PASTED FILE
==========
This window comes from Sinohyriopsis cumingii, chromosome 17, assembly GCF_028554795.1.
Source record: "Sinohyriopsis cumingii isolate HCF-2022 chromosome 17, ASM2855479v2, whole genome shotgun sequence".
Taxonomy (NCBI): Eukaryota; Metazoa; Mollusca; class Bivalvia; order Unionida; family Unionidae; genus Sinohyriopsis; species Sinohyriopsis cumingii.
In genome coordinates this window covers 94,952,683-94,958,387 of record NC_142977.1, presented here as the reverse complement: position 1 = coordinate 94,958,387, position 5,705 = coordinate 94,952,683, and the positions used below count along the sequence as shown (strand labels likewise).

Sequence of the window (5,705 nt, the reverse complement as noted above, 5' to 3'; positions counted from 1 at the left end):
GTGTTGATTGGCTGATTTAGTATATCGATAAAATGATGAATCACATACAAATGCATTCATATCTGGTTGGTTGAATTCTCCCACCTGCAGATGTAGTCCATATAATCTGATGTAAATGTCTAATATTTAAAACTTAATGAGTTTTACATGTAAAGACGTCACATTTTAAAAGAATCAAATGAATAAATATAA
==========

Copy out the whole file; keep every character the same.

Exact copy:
This window comes from Sinohyriopsis cumingii, chromosome 17, assembly GCF_028554795.1.
Source record: "Sinohyriopsis cumingii isolate HCF-2022 chromosome 17, ASM2855479v2, whole genome shotgun sequence".
Taxonomy (NCBI): Eukaryota; Metazoa; Mollusca; class Bivalvia; order Unionida; family Unionidae; genus Sinohyriopsis; species Sinohyriopsis cumingii.
In genome coordinates this window covers 94,952,683-94,958,387 of record NC_142977.1, presented here as the reverse complement: position 1 = coordinate 94,958,387, position 5,705 = coordinate 94,952,683, and the positions used below count along the sequence as shown (strand labels likewise).

Sequence of the window (5,705 nt, the reverse complement as noted above, 5' to 3'; positions counted from 1 at the left end):
GTGTTGATTGGCTGATTTAGTATATCGATAAAATGATGAATCACATACAAATGCATTCATATCTGGTTGGTTGAATTCTCCCACCTGCAGATGTAGTCCATATAATCTGATGTAAATGTCTAATATTTAAAACTTAATGAGTTTTACATGTAAAGACGTCACATTTTAAAAGAATCAAATGAATAAATATAA